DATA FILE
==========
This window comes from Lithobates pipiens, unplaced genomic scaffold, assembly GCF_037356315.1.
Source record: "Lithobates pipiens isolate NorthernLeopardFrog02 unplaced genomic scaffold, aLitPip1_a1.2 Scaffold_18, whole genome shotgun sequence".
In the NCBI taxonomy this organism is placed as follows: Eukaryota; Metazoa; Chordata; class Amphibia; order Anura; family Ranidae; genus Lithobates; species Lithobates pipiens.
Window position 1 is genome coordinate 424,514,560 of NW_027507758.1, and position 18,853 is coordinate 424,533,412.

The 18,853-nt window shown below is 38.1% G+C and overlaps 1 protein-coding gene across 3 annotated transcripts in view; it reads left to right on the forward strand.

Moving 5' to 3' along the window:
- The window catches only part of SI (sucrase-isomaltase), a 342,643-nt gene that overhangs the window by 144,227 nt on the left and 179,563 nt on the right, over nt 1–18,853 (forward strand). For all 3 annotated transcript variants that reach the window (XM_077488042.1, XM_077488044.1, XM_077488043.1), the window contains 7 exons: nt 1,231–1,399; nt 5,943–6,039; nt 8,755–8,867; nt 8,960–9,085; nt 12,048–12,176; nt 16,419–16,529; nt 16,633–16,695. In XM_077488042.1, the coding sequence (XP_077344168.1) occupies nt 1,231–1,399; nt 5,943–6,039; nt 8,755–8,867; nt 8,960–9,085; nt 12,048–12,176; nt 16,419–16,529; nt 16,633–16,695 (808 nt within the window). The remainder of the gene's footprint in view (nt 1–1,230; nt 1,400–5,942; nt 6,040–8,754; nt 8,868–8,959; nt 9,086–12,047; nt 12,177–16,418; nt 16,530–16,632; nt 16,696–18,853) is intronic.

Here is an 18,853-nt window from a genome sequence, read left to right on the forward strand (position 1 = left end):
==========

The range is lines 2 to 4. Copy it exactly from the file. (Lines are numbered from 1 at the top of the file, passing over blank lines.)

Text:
Source record: "Lithobates pipiens isolate NorthernLeopardFrog02 unplaced genomic scaffold, aLitPip1_a1.2 Scaffold_18, whole genome shotgun sequence".
In the NCBI taxonomy this organism is placed as follows: Eukaryota; Metazoa; Chordata; class Amphibia; order Anura; family Ranidae; genus Lithobates; species Lithobates pipiens.
Window position 1 is genome coordinate 424,514,560 of NW_027507758.1, and position 18,853 is coordinate 424,533,412.